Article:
Ireland’s Gaelic Athletic Association (GAA) has bowed to pressure and agreed to host a memorial match for former international and premiership footballer Liam Miller’s family.
Organisers had initially been refused permission to hold the fundraising game at Cork’s Pairc Ui Chaoimh because the association’s rules did not allow non-GAA sports at their venues.
As previously reported in The Universe, Miller, a former Republic of Ireland, Celtic, Manchester United and Cork City midfielder, died of cancer on 9th February 2018, aged 36.
Hundreds of mourners at his funeral at St John the Baptist Catholic Church in the village of Ovens, near Ballincollig, heard how Miller was not only going to be remembered for his talent on the pitch, but for being a loving family man.
A benefit match was hoped to be played at the 45,000 capacity GAA stadium in Cork and the association recently faced widespread criticism from across the political and sporting worlds after initially vetoing the 25th September fixture.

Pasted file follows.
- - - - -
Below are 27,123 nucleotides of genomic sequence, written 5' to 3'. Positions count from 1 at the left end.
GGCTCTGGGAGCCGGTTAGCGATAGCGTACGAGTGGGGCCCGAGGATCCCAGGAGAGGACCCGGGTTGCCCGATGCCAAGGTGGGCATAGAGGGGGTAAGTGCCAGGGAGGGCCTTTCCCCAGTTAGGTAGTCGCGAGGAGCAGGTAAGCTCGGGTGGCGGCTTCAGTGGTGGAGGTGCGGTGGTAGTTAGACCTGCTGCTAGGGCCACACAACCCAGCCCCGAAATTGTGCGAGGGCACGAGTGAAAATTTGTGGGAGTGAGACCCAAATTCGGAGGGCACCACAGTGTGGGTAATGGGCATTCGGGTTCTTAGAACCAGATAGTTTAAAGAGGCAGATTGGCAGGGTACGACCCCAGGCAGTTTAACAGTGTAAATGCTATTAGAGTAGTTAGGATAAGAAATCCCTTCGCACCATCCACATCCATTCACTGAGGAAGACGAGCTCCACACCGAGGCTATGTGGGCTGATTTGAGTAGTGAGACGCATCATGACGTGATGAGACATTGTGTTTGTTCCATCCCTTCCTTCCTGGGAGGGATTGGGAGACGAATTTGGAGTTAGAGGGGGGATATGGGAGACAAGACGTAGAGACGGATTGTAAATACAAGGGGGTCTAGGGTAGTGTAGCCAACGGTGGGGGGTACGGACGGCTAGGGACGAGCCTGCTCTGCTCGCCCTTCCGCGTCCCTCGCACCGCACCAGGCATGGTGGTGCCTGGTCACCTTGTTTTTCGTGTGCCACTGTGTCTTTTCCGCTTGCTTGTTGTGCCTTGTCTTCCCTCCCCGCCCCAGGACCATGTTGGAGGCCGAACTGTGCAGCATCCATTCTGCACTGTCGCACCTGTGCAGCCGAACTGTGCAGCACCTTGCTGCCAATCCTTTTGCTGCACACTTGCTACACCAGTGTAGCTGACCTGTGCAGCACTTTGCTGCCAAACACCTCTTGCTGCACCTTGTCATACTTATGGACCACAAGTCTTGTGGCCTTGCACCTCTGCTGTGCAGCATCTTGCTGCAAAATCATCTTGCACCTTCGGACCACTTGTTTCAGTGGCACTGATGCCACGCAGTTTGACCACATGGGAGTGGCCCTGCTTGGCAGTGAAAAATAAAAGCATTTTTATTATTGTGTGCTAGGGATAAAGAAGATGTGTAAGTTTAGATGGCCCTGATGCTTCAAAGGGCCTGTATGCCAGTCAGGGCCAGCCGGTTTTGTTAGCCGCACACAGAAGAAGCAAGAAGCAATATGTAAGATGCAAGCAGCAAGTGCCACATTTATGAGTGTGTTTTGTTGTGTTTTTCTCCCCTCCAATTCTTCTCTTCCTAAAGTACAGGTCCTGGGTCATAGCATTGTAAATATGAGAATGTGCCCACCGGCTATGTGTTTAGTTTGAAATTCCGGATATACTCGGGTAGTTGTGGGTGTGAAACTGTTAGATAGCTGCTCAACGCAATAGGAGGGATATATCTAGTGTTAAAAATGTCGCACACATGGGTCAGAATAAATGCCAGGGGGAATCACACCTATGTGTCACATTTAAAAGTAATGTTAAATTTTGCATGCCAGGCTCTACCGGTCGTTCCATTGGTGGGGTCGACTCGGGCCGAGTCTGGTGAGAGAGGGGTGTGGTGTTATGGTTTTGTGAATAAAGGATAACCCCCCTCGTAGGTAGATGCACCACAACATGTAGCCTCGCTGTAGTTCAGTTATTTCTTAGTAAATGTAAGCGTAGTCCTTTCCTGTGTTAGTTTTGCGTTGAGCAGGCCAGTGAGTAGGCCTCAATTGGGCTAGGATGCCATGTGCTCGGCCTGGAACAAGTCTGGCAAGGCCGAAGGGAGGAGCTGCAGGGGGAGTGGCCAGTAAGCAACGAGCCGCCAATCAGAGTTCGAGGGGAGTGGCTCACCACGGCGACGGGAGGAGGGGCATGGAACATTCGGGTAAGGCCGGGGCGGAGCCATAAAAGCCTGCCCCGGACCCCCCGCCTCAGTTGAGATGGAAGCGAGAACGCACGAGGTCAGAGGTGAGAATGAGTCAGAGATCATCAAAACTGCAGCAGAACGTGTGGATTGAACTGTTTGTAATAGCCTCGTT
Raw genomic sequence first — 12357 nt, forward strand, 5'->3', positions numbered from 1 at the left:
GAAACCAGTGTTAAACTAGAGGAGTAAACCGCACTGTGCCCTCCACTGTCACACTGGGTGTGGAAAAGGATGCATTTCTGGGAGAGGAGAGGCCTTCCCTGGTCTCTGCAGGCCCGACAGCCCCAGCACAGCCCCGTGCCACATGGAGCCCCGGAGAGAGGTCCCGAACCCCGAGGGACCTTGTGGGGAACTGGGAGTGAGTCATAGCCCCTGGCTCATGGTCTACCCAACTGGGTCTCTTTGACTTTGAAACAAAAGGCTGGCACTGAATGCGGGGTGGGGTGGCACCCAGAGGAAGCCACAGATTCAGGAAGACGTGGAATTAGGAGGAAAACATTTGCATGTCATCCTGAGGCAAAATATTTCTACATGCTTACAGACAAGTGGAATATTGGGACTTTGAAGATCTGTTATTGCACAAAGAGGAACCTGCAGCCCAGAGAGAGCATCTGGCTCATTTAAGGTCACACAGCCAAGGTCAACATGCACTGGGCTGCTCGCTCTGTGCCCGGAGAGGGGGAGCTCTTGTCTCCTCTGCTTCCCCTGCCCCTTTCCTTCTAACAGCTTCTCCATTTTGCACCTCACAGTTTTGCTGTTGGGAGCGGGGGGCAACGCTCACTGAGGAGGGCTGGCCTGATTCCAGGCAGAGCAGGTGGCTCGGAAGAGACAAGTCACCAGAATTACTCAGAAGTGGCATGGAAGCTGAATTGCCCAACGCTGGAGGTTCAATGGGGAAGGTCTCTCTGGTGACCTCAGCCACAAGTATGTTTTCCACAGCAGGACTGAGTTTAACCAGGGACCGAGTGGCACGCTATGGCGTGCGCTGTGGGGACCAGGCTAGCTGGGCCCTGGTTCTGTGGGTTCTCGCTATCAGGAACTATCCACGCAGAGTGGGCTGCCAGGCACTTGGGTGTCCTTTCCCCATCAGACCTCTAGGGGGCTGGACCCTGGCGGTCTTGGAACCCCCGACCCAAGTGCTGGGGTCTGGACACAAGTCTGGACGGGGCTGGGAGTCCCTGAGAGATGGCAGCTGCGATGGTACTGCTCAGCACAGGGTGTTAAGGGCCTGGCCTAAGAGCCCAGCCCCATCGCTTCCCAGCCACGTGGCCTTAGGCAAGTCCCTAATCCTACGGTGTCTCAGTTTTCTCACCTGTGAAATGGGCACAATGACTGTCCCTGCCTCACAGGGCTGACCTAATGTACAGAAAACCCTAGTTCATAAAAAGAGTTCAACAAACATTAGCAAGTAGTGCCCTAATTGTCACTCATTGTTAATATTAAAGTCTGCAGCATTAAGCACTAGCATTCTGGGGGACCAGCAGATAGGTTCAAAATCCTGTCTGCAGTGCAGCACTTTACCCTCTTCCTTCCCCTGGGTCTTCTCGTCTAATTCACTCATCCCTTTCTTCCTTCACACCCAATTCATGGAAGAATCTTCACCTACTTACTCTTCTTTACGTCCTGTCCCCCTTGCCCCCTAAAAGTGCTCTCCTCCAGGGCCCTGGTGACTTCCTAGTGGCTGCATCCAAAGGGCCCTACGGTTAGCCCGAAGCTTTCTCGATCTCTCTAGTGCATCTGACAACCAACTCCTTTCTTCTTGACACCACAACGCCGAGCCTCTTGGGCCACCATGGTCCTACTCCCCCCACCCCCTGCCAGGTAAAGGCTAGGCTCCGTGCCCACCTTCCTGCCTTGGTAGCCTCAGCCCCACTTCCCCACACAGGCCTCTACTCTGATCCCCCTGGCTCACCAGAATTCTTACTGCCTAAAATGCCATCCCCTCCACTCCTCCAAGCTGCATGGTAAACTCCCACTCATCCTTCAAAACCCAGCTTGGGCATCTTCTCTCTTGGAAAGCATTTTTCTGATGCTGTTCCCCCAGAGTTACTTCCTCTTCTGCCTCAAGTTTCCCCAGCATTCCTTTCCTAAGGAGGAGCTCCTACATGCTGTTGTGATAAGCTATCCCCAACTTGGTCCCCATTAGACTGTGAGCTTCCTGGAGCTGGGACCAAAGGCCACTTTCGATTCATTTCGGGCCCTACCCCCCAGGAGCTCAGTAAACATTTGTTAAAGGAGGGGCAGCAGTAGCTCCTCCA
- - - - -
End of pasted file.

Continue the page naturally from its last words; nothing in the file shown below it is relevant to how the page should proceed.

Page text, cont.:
The match is to raise money for Miller’s family and charities but had been rescheduled for a much smaller venue.
Pairc Ui Chaoimh’s capacity will increase the funds raised for the family and charitable causes by an estimated two million euro.
On Saturday 28th July the GAA’s central council announced its re-think.
In a tweet it confirmed: ‘The Liam Miller tribute match will take place at Pairc Ui Chaoimh on Tuesday September 25th.’
The charity football match is between a Manchester United legends team managed by Roy Keane and a combined Celtic/Ireland side.
The GAA ban on non-association games being played in its grounds was relaxed in 2007 to allow soccer and rugby at Croke Park while Lansdowne Road football stadium in Dublin was redeveloped.
Picture: Liam Miller. (Niall Carson/PA).